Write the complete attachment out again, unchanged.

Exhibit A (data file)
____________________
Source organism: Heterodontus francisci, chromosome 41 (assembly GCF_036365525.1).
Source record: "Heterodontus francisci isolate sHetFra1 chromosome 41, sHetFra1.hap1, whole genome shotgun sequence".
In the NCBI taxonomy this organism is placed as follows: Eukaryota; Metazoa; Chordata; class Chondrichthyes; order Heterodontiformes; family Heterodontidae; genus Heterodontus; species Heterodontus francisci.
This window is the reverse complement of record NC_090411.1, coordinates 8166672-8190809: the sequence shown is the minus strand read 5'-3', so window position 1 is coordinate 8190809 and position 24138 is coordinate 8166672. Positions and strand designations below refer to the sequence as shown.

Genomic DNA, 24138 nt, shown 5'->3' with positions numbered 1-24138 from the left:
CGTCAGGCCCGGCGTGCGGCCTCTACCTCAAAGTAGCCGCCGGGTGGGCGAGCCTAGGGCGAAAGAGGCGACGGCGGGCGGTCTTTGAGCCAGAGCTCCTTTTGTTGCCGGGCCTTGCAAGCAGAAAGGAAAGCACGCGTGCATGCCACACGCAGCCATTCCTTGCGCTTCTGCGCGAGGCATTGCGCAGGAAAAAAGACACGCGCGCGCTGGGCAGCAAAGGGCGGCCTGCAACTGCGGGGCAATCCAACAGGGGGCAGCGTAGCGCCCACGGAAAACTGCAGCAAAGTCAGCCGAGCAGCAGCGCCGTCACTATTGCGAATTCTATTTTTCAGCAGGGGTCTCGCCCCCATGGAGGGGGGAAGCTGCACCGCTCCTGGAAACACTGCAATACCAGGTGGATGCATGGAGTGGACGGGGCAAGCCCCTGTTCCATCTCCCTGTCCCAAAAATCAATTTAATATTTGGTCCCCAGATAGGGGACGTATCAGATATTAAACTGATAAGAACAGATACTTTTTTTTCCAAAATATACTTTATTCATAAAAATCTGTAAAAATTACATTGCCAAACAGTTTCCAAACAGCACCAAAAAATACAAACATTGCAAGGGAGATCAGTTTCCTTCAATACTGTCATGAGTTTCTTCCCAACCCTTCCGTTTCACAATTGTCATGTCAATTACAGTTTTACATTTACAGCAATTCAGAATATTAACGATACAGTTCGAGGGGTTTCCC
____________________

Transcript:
Source organism: Heterodontus francisci, chromosome 41 (assembly GCF_036365525.1).
Source record: "Heterodontus francisci isolate sHetFra1 chromosome 41, sHetFra1.hap1, whole genome shotgun sequence".
In the NCBI taxonomy this organism is placed as follows: Eukaryota; Metazoa; Chordata; class Chondrichthyes; order Heterodontiformes; family Heterodontidae; genus Heterodontus; species Heterodontus francisci.
This window is the reverse complement of record NC_090411.1, coordinates 8166672-8190809: the sequence shown is the minus strand read 5'-3', so window position 1 is coordinate 8190809 and position 24138 is coordinate 8166672. Positions and strand designations below refer to the sequence as shown.

Genomic DNA, 24138 nt, shown 5'->3' with positions numbered 1-24138 from the left:
CGTCAGGCCCGGCGTGCGGCCTCTACCTCAAAGTAGCCGCCGGGTGGGCGAGCCTAGGGCGAAAGAGGCGACGGCGGGCGGTCTTTGAGCCAGAGCTCCTTTTGTTGCCGGGCCTTGCAAGCAGAAAGGAAAGCACGCGTGCATGCCACACGCAGCCATTCCTTGCGCTTCTGCGCGAGGCATTGCGCAGGAAAAAAGACACGCGCGCGCTGGGCAGCAAAGGGCGGCCTGCAACTGCGGGGCAATCCAACAGGGGGCAGCGTAGCGCCCACGGAAAACTGCAGCAAAGTCAGCCGAGCAGCAGCGCCGTCACTATTGCGAATTCTATTTTTCAGCAGGGGTCTCGCCCCCATGGAGGGGGGAAGCTGCACCGCTCCTGGAAACACTGCAATACCAGGTGGATGCATGGAGTGGACGGGGCAAGCCCCTGTTCCATCTCCCTGTCCCAAAAATCAATTTAATATTTGGTCCCCAGATAGGGGACGTATCAGATATTAAACTGATAAGAACAGATACTTTTTTTTCCAAAATATACTTTATTCATAAAAATCTGTAAAAATTACATTGCCAAACAGTTTCCAAACAGCACCAAAAAATACAAACATTGCAAGGGAGATCAGTTTCCTTCAATACTGTCATGAGTTTCTTCCCAACCCTTCCGTTTCACAATTGTCATGTCAATTACAGTTTTACATTTACAGCAATTCAGAATATTAACGATACAGTTCGAGGGGTTTCCC